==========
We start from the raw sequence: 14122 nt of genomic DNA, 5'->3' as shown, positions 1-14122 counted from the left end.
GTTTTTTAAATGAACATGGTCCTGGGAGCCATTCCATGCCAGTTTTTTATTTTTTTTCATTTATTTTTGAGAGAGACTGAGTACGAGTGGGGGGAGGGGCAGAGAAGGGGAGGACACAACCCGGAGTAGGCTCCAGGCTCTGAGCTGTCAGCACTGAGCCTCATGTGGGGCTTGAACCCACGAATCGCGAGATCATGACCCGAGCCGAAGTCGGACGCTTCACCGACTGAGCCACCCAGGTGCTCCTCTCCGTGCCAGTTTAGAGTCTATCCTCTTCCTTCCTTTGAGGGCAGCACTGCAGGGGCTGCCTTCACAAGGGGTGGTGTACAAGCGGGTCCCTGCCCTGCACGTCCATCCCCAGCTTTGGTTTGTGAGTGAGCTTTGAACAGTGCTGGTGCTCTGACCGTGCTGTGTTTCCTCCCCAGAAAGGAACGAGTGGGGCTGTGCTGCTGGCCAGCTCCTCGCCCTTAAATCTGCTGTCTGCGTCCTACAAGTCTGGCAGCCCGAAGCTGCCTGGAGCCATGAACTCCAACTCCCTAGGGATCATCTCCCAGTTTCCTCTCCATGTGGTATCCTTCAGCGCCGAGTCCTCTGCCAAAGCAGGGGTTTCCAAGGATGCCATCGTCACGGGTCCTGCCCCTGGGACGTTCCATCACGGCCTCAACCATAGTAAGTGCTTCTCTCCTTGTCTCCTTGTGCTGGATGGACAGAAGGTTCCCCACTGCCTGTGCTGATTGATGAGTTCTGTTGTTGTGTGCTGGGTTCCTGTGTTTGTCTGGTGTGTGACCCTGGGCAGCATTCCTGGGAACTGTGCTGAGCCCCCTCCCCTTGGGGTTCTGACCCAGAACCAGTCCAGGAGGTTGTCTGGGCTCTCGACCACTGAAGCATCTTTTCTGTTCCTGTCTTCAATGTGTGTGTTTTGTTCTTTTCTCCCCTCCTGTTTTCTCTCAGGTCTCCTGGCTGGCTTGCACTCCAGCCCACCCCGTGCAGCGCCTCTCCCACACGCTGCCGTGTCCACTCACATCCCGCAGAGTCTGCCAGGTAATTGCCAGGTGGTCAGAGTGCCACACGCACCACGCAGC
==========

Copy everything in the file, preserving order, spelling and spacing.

We start from the raw sequence: 14122 nt of genomic DNA, 5'->3' as shown, positions 1-14122 counted from the left end.
GTTTTTTAAATGAACATGGTCCTGGGAGCCATTCCATGCCAGTTTTTTATTTTTTTTCATTTATTTTTGAGAGAGACTGAGTACGAGTGGGGGGAGGGGCAGAGAAGGGGAGGACACAACCCGGAGTAGGCTCCAGGCTCTGAGCTGTCAGCACTGAGCCTCATGTGGGGCTTGAACCCACGAATCGCGAGATCATGACCCGAGCCGAAGTCGGACGCTTCACCGACTGAGCCACCCAGGTGCTCCTCTCCGTGCCAGTTTAGAGTCTATCCTCTTCCTTCCTTTGAGGGCAGCACTGCAGGGGCTGCCTTCACAAGGGGTGGTGTACAAGCGGGTCCCTGCCCTGCACGTCCATCCCCAGCTTTGGTTTGTGAGTGAGCTTTGAACAGTGCTGGTGCTCTGACCGTGCTGTGTTTCCTCCCCAGAAAGGAACGAGTGGGGCTGTGCTGCTGGCCAGCTCCTCGCCCTTAAATCTGCTGTCTGCGTCCTACAAGTCTGGCAGCCCGAAGCTGCCTGGAGCCATGAACTCCAACTCCCTAGGGATCATCTCCCAGTTTCCTCTCCATGTGGTATCCTTCAGCGCCGAGTCCTCTGCCAAAGCAGGGGTTTCCAAGGATGCCATCGTCACGGGTCCTGCCCCTGGGACGTTCCATCACGGCCTCAACCATAGTAAGTGCTTCTCTCCTTGTCTCCTTGTGCTGGATGGACAGAAGGTTCCCCACTGCCTGTGCTGATTGATGAGTTCTGTTGTTGTGTGCTGGGTTCCTGTGTTTGTCTGGTGTGTGACCCTGGGCAGCATTCCTGGGAACTGTGCTGAGCCCCCTCCCCTTGGGGTTCTGACCCAGAACCAGTCCAGGAGGTTGTCTGGGCTCTCGACCACTGAAGCATCTTTTCTGTTCCTGTCTTCAATGTGTGTGTTTTGTTCTTTTCTCCCCTCCTGTTTTCTCTCAGGTCTCCTGGCTGGCTTGCACTCCAGCCCACCCCGTGCAGCGCCTCTCCCACACGCTGCCGTGTCCACTCACATCCCGCAGAGTCTGCCAGGTAATTGCCAGGTGGTCAGAGTGCCACACGCACCACGCAGC